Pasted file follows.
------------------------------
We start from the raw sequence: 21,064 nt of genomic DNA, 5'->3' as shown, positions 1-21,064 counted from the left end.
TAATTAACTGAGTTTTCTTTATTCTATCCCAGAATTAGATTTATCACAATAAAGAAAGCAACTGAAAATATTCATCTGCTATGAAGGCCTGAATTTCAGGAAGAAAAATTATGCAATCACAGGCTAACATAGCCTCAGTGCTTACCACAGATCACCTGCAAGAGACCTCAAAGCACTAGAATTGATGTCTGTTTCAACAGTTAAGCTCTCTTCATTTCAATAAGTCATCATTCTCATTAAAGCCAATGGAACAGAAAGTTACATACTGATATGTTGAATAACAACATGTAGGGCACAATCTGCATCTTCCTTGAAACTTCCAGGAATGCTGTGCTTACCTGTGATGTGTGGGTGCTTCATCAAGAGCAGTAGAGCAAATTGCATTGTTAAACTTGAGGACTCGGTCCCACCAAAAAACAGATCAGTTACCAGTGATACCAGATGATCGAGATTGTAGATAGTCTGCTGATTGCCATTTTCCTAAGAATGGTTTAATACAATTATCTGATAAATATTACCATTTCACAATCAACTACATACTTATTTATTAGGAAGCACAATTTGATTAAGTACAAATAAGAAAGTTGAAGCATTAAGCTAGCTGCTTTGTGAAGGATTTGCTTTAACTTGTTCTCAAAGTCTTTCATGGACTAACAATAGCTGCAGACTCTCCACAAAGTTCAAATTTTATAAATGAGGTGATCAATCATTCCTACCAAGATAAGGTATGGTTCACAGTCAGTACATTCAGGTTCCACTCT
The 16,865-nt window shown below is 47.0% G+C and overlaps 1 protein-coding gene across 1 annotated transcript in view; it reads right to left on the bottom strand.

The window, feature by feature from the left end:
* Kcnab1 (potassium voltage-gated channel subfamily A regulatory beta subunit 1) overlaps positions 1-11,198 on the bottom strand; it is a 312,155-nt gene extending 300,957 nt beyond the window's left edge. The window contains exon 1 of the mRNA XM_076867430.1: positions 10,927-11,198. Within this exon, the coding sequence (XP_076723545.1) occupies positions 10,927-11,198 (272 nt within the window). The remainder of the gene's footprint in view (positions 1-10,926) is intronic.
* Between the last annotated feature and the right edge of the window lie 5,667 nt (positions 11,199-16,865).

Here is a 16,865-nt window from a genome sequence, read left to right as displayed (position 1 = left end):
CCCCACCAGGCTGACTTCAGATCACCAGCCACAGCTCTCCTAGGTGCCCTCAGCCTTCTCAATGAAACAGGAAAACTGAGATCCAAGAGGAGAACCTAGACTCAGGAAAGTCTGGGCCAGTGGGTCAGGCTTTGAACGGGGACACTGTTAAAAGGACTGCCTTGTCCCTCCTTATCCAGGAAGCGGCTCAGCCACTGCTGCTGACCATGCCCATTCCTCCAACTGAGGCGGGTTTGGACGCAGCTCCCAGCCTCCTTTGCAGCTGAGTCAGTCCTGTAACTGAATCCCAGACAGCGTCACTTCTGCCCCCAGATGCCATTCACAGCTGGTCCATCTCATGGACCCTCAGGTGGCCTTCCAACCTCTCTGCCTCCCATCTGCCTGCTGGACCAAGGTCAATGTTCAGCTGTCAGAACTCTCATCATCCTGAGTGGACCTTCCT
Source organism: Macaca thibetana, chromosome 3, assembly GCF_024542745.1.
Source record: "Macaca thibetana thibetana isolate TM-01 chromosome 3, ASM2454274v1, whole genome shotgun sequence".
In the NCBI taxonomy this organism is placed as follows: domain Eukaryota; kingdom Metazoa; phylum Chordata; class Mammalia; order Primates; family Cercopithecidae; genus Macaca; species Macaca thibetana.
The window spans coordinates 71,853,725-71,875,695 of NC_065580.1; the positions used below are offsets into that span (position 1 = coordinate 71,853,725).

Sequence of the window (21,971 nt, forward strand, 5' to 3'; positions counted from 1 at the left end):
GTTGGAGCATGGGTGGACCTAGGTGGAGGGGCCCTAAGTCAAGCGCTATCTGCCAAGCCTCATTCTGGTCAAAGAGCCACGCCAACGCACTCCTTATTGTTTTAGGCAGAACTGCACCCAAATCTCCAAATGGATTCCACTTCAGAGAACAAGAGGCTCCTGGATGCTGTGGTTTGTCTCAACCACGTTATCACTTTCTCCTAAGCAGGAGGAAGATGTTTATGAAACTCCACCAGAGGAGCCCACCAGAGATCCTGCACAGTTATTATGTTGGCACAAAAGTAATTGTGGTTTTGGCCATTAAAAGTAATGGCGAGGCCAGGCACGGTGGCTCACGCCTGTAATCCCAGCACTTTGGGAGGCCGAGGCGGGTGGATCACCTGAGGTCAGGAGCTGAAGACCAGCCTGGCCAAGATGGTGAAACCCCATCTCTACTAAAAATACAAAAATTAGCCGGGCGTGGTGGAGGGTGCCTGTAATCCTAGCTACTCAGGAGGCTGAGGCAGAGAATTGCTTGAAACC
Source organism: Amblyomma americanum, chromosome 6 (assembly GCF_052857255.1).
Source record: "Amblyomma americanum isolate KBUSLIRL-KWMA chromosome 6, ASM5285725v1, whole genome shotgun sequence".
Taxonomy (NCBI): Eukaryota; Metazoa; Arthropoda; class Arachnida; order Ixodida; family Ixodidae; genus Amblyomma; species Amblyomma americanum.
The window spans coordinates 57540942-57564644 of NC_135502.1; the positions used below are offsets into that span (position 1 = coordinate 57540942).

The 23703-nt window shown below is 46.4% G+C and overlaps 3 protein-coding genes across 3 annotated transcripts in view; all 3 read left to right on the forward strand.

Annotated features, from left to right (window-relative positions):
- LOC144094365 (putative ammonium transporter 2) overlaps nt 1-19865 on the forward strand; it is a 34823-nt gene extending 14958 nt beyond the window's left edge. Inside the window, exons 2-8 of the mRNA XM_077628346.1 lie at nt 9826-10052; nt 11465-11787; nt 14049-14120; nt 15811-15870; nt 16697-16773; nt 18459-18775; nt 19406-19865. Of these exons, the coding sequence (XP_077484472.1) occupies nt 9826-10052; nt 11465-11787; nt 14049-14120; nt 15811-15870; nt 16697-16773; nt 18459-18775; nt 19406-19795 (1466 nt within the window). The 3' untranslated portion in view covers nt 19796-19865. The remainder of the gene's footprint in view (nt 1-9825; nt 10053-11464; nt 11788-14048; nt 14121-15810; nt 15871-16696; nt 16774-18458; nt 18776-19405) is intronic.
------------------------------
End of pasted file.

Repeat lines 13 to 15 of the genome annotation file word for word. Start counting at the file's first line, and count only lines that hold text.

Sequence of the window (21,971 nt, forward strand, 5' to 3'; positions counted from 1 at the left end):
GTTGGAGCATGGGTGGACCTAGGTGGAGGGGCCCTAAGTCAAGCGCTATCTGCCAAGCCTCATTCTGGTCAAAGAGCCACGCCAACGCACTCCTTATTGTTTTAGGCAGAACTGCACCCAAATCTCCAAATGGATTCCACTTCAGAGAACAAGAGGCTCCTGGATGCTGTGGTTTGTCTCAACCACGTTATCACTTTCTCCTAAGCAGGAGGAAGATGTTTATGAAACTCCACCAGAGGAGCCCACCAGAGATCCTGCACAGTTATTATGTTGGCACAAAAGTAATTGTGGTTTTGGCCATTAAAAGTAATGGCGAGGCCAGGCACGGTGGCTCACGCCTGTAATCCCAGCACTTTGGGAGGCCGAGGCGGGTGGATCACCTGAGGTCAGGAGCTGAAGACCAGCCTGGCCAAGATGGTGAAACCCCATCTCTACTAAAAATACAAAAATTAGCCGGGCGTGGTGGAGGGTGCCTGTAATCCTAGCTACTCAGGAGGCTGAGGCAGAGAATTGCTTGAAACC
Source organism: Amblyomma americanum, chromosome 6 (assembly GCF_052857255.1).